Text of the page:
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Meyer v. Natole

United States District Court, W.D. Michigan, Southern Division

March 24, 2017

JOSEPH NATOLE, et al., Defendants.



         This matter is before the Court on objections to two Report and Recommendations issued by Magistrate Judge Kent (ECF Nos. 311, 326). The Court has reviewed Magistrate Judge Kent's Report and Recommendations and the parties' objections and responses (ECF Nos. 312, 313, 316-318, 327, 328, 330, 332 - 339). Under the Federal Rules of Civil Procedure, where, as here, a party has objected to portions of a Report and Recommendation, “[t]he district judge . . . has a duty to reject the magistrate judge's recommendation unless, on de novo reconsideration, he or she finds it justified.” 12 Wright, Miller, & Marcus, Federal Practice and Procedure § 3070.2, at 381 (2d ed. 1997). Specifically, the Rules provide that:

[t]he district judge must determine de novo any part of the magistrate judge's disposition that has been properly objected to. The district judge may accept, reject, or modify the recommended disposition; receive further evidence; or return the matter to the magistrate judge with instructions.

Fed R. Civ. P. 72(b)(3). De novo review in these circumstances requires at least a review of the evidence before the Magistrate Judge. Hill v. Duriron Co., 656 F.2d 1208, 1215 (6th Cir. 1981). The Court has reviewed de novo the claims and evidence presented to the Magistrate Judge; the Report and Recommendations; and the parties objections and responses. This is the decision of the Court.


         Plaintiff was arrested on January 10, 2012 and placed in the Allegan County Jail. He was charged with first degree criminal sexual conduct, a felony offense. (ECF No. 1, PageID.9; ECF No.1-1, PageID.61.) On July 6, 2012, while still being held at the jail, Plaintiff had a cardiac arrest. (ECF No. 1, PageID.15.) Plaintiff claims Defendants Natole, Flentje, and Lance, all of whom provided medical care to him during his stay at the Allegan County Jail, violated his constitutional rights by acting with deliberate indifference to his serious medical needs. Plaintiff also contends these defendants were negligent and committed malpractice. In particular, Plaintiff asserts that a psychotropic medication Defendant Flentje prescribed for him, Trazodone, aggravated a rare preexisting heart condition, Long QT Syndrome, and caused his cardiac arrest. Plaintiff also asserts that another psychotropic medication Defendant Flentje prescribed for him, Celexa, endangered his cardiac health. Defendants Natole and Lance seek summary judgment (ECF No. 199), and Defendant Flentje seeks dismissal under Rule 12(b)(6) (ECF No. 302). The Reports and Recommendations of the Magistrate Judge (ECF Nos. 311, 325) now before the Court address the Defendants' motions.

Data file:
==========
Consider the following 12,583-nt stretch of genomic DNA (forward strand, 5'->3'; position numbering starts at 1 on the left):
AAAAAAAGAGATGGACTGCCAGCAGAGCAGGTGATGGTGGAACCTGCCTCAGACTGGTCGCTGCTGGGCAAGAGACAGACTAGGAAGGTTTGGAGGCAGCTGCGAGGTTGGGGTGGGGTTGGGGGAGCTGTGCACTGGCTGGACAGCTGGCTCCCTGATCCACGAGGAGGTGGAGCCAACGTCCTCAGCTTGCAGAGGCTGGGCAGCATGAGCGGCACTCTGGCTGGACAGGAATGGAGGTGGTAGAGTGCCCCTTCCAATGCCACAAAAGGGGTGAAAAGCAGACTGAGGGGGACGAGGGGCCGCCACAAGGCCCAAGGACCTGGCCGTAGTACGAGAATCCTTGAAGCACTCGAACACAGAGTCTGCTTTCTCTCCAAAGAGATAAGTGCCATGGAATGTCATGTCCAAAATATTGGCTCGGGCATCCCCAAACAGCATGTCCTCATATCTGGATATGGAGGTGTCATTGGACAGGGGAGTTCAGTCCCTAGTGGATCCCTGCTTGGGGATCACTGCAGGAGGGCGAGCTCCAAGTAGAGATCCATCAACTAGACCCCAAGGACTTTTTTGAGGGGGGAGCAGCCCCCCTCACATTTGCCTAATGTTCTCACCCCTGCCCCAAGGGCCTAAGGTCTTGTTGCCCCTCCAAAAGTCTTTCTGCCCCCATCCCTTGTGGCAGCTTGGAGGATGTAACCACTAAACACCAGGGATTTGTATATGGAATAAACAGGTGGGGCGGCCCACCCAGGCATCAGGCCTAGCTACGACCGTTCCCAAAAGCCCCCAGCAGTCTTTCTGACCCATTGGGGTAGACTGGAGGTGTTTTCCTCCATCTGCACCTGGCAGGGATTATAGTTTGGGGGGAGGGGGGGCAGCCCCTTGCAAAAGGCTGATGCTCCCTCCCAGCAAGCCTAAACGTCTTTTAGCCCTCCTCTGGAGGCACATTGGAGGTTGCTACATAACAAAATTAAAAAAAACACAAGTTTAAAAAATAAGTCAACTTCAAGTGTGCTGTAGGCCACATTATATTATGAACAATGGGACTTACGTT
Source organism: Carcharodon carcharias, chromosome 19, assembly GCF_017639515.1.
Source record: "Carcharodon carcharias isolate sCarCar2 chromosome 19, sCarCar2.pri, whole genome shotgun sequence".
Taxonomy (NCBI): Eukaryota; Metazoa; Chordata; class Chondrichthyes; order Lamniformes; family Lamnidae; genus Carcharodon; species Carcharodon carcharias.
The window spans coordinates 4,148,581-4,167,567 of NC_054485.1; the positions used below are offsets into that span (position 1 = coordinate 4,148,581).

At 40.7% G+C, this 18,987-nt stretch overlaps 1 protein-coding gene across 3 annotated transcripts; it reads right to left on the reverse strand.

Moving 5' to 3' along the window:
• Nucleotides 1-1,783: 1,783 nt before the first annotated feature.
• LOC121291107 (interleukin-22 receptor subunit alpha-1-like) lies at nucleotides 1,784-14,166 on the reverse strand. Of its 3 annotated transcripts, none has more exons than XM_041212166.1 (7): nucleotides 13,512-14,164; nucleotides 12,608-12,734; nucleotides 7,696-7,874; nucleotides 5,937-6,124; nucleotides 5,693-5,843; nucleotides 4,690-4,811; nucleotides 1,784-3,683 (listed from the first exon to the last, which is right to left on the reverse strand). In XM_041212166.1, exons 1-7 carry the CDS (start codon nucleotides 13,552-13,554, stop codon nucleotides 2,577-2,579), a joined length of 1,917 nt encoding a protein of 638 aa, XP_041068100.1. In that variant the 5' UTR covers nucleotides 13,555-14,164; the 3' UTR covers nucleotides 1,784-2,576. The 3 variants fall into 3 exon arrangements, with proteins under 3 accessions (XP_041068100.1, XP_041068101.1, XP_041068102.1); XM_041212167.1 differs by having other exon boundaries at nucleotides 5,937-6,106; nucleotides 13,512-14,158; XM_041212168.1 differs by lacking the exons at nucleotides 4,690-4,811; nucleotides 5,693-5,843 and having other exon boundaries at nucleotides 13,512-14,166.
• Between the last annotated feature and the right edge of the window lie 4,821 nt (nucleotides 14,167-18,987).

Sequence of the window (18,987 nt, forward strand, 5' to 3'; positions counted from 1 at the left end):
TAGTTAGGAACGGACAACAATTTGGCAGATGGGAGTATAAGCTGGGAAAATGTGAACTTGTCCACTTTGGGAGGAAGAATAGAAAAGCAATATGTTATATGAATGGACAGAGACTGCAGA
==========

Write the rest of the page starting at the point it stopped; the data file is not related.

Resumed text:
1. Motion for Summary Judgment - Defendants Natole and Lance.

         Defendants Natole and Lance seek summary judgment as to all of Plaintiff's claims against them. (ECF No. 199.) The Magistrate Judge recommends granting the motion as to all but the claims of deliberate indifference alleged against Dr. Natole in Count 6 and against LPN Lance in Count 44, both of which concern the prescription of Celexa. (ECF No. 311, PageID.3566-67.) The Magistrate Judge recommends denying summary judgment on these two claims because, in his view, Defendants Natole and Lance did not adequately brief the issue. In their objections, Dr. Natole and LPN Lance point out that the Magistrate Judge's recommendation of summary judgment in favor of Defendants as to the deliberate indifference claims concerning the prescription of Trazodone hinges on the determinations that (1) neither Dr. Natole nor Nurse Lance had authority to start, cancel, or otherwise alter any medications prescribed by Dr. Flentje and (2) Plaintiff failed to establish the subjective component of deliberate indifference on the part of Dr. Natole or Nurse Lance. Defendants argue that the same logic applies to the claims concerning the Celexa prescription and contend they are entitled to summary judgment in their favor on Counts 6 and 44. The Court agrees.